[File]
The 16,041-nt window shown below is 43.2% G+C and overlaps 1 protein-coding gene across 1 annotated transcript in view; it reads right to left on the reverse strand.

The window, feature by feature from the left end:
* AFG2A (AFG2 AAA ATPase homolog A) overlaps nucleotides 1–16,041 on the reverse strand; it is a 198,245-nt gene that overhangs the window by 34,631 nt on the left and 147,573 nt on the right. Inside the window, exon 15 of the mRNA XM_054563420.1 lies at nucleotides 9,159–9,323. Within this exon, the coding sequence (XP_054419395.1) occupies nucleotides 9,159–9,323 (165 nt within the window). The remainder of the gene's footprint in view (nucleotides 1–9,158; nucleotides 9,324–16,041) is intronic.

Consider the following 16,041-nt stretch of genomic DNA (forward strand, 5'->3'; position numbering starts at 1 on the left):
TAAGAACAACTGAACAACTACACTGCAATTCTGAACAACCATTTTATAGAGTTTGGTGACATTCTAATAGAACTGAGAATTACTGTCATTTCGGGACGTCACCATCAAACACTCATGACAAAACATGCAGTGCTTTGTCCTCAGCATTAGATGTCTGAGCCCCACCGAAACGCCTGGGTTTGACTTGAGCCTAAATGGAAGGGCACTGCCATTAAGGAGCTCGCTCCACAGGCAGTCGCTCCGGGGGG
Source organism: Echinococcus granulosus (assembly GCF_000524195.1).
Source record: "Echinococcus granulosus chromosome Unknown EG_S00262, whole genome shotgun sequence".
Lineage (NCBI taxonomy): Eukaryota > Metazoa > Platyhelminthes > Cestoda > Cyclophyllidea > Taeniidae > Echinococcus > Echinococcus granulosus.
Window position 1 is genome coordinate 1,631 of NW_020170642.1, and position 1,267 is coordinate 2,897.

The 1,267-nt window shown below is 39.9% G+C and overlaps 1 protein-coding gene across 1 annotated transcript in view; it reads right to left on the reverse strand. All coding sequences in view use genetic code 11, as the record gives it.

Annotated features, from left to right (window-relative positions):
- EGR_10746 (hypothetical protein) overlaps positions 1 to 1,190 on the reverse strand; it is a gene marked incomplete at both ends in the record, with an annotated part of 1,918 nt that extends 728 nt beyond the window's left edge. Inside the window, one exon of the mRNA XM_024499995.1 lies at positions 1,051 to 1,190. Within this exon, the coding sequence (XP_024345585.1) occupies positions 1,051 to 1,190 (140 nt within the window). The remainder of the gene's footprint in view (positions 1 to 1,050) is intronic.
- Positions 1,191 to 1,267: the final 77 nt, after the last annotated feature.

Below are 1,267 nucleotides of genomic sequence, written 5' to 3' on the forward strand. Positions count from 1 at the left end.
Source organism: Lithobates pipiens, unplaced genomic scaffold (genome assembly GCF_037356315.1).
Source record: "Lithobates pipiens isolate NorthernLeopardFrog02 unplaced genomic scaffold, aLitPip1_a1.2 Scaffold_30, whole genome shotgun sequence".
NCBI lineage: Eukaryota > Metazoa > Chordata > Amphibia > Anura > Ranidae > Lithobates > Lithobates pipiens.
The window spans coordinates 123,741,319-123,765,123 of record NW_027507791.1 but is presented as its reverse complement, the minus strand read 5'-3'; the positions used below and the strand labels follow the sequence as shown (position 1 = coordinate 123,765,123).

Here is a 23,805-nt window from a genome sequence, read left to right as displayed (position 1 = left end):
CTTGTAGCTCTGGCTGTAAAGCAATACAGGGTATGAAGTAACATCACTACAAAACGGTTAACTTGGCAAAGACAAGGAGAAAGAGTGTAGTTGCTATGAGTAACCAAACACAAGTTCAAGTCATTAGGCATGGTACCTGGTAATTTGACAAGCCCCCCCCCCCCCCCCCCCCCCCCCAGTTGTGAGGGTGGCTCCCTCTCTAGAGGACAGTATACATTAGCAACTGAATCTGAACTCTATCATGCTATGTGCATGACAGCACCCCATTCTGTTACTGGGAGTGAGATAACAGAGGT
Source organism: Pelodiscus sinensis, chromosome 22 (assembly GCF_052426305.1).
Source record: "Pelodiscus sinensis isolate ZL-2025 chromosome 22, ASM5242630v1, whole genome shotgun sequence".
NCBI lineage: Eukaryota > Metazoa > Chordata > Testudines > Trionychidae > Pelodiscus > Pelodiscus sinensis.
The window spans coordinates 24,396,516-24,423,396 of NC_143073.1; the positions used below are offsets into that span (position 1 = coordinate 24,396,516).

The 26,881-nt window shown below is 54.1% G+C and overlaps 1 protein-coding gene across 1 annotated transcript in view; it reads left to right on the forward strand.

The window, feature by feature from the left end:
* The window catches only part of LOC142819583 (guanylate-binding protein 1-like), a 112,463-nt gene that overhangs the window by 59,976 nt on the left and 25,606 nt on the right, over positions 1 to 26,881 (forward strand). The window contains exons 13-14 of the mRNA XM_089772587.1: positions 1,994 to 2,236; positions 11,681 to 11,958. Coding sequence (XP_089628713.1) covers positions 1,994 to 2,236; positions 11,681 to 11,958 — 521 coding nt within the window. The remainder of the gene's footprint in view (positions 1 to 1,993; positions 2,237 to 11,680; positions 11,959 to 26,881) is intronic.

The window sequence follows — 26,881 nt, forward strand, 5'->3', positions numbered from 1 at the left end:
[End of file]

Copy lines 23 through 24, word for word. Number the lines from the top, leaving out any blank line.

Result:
NCBI lineage: Eukaryota > Metazoa > Chordata > Testudines > Trionychidae > Pelodiscus > Pelodiscus sinensis.
The window spans coordinates 24,396,516-24,423,396 of NC_143073.1; the positions used below are offsets into that span (position 1 = coordinate 24,396,516).